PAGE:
Language + style guide for translators
Loomio is part of a movement towards new forms of organisation, new social relationships, and new experiences. We don't necessarily have the language for these new forms yet.
As Marina Sitrin says in the translator's note at the start of Horizontalism "old words cannot define new things - a new language is necessary [...] We must try to listen to the experience before attempting to translate it into the language of our own experience."
"So, today we're constructing something different. And, in the process, a whole new language and new forms of expression come into being. Horizontalidad, direct democracy, sharing and effecting one another's movements, contamination, articulation, organizing in networks: these expressions are not often heard from the traditional left. There are many words from the past that could define today's situation, but since they're old words used to define new things, they create confusion."
It has been a significant challenge to translate some of these new organisational concepts into English words; I expect the challenge will deepen as we expand into other languages.
Word choices and tone/style
Overall, we aim for an informal, conversational tone throughout the app. Think about how people talk when they meet as equals in a friendly collaborative meeting. Clarity is the highest priority.
We've deliberately avoided language with strong connotations of traditional formalised majority-rules political decision-making. Rather than talking about elections or parliament or voting or quorum or any of that political jargon, we talk about people having discussions, building shared understanding and making collaborative decisions together. Loomio is motivated by the concept of everyday democracy - the idea that participating in decisions that affect you should be a part of daily life.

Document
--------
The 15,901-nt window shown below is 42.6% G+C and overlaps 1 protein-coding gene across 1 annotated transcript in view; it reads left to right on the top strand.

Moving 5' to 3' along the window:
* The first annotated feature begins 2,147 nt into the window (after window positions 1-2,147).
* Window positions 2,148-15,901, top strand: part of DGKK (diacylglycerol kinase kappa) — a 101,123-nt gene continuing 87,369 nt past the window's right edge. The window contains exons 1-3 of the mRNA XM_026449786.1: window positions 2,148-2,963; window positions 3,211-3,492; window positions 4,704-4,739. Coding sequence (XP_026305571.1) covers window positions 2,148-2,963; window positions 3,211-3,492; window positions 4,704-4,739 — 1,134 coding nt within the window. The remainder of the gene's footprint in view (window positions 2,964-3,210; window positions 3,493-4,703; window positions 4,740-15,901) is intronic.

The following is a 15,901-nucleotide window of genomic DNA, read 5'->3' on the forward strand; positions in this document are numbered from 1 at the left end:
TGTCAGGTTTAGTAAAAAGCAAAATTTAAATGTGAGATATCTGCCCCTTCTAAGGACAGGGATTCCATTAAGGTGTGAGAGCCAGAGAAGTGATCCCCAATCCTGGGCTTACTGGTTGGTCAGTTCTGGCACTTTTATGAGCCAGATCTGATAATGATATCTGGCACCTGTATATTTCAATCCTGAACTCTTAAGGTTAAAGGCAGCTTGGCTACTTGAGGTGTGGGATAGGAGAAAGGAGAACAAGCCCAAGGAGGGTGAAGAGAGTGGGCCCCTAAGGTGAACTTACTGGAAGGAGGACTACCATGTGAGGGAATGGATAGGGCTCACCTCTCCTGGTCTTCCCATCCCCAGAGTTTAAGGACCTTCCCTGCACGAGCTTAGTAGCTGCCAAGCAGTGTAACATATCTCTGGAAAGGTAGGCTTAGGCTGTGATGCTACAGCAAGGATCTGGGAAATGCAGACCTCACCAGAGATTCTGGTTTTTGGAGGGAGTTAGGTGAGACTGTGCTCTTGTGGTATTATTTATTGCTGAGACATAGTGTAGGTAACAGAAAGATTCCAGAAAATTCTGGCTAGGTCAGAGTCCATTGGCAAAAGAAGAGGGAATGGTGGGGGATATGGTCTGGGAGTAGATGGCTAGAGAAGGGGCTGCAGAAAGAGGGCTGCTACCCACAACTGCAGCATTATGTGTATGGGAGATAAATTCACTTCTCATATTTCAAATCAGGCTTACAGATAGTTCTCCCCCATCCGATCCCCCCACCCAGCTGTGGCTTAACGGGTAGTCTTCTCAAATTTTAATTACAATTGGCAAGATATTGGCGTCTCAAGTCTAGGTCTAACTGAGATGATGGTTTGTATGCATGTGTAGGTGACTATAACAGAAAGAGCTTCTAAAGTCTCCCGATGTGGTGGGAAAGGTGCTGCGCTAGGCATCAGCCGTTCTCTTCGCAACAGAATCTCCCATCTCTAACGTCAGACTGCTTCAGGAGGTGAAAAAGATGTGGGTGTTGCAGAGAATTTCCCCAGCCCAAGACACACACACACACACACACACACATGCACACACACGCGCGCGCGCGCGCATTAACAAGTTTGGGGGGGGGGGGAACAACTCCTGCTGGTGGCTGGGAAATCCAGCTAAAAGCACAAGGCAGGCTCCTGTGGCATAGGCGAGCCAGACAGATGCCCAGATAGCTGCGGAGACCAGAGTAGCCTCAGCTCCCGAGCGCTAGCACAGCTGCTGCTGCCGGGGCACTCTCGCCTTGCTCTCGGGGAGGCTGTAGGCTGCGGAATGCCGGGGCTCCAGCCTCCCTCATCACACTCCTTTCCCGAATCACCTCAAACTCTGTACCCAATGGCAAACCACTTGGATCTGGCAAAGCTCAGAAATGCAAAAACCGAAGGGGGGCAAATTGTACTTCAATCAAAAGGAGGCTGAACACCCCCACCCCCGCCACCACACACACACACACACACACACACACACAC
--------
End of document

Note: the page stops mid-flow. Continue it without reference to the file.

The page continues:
Here's a few key words in the app and the reasoning behind them. All these choices are up for discussion :)
A proposal is a suggested course of action, made by an individual to a group. In the codebase this is known as a 'motion', so you may see references to that word occasionally. We chose 'proposal' over 'motion' because it is slightly less formal and more flexible.
Individuals state their position on a proposal. There are times in English where 'vote' is a more convenient word (as it can function as a noun and a verb), but we've explicitly avoided using it. 'Vote' carries connotations of majority-rules adversarial decision-making, where-as a 'position' is more deliberative and collaborative.
A proposal with a collection of positions together make up a 'decision'.
A group (occasionally referred to as a 'parent group') contains all the individuals for a given organisation. A sub-group is a smaller collection of individuals. There is no hierarchy or superiority built into the group/sub-group model, it is simply a way of dividing up an organisation into smaller parts.
This concept is ugly to explain in English, so I expect a better choice will emerge eventually :) It's easy to explain in mathematics: the 'group' is a superset and the 'subgroup' is a subset